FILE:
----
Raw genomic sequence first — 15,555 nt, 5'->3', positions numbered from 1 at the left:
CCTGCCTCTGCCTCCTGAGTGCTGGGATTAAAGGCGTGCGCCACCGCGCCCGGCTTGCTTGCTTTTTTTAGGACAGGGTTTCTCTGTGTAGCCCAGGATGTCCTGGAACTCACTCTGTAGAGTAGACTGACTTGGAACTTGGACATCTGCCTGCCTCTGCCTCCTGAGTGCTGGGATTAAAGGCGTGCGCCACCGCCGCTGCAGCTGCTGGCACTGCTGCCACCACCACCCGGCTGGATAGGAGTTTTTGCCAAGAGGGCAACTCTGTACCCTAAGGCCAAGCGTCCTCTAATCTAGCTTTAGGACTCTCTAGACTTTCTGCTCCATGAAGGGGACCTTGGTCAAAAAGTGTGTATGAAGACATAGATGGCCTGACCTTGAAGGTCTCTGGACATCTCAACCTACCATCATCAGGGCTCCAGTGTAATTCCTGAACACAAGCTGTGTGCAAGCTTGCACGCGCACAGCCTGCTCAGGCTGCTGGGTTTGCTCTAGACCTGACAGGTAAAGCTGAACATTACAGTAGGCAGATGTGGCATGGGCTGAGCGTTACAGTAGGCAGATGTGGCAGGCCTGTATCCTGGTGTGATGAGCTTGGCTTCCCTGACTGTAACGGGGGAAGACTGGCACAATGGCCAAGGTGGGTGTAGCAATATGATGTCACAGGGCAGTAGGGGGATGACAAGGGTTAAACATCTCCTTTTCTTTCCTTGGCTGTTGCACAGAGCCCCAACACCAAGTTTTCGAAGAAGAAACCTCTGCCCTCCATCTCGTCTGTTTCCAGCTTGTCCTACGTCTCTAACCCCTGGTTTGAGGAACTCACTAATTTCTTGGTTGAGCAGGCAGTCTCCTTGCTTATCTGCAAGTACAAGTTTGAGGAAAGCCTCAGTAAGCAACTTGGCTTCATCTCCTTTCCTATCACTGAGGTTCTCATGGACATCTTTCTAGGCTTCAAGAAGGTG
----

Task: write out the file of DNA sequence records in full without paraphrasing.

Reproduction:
Raw genomic sequence first — 15,555 nt, 5'->3', positions numbered from 1 at the left:
CCTGCCTCTGCCTCCTGAGTGCTGGGATTAAAGGCGTGCGCCACCGCGCCCGGCTTGCTTGCTTTTTTTAGGACAGGGTTTCTCTGTGTAGCCCAGGATGTCCTGGAACTCACTCTGTAGAGTAGACTGACTTGGAACTTGGACATCTGCCTGCCTCTGCCTCCTGAGTGCTGGGATTAAAGGCGTGCGCCACCGCCGCTGCAGCTGCTGGCACTGCTGCCACCACCACCCGGCTGGATAGGAGTTTTTGCCAAGAGGGCAACTCTGTACCCTAAGGCCAAGCGTCCTCTAATCTAGCTTTAGGACTCTCTAGACTTTCTGCTCCATGAAGGGGACCTTGGTCAAAAAGTGTGTATGAAGACATAGATGGCCTGACCTTGAAGGTCTCTGGACATCTCAACCTACCATCATCAGGGCTCCAGTGTAATTCCTGAACACAAGCTGTGTGCAAGCTTGCACGCGCACAGCCTGCTCAGGCTGCTGGGTTTGCTCTAGACCTGACAGGTAAAGCTGAACATTACAGTAGGCAGATGTGGCATGGGCTGAGCGTTACAGTAGGCAGATGTGGCAGGCCTGTATCCTGGTGTGATGAGCTTGGCTTCCCTGACTGTAACGGGGGAAGACTGGCACAATGGCCAAGGTGGGTGTAGCAATATGATGTCACAGGGCAGTAGGGGGATGACAAGGGTTAAACATCTCCTTTTCTTTCCTTGGCTGTTGCACAGAGCCCCAACACCAAGTTTTCGAAGAAGAAACCTCTGCCCTCCATCTCGTCTGTTTCCAGCTTGTCCTACGTCTCTAACCCCTGGTTTGAGGAACTCACTAATTTCTTGGTTGAGCAGGCAGTCTCCTTGCTTATCTGCAAGTACAAGTTTGAGGAAAGCCTCAGTAAGCAACTTGGCTTCATCTCCTTTCCTATCACTGAGGTTCTCATGGACATCTTTCTAGGCTTCAAGAAGGTG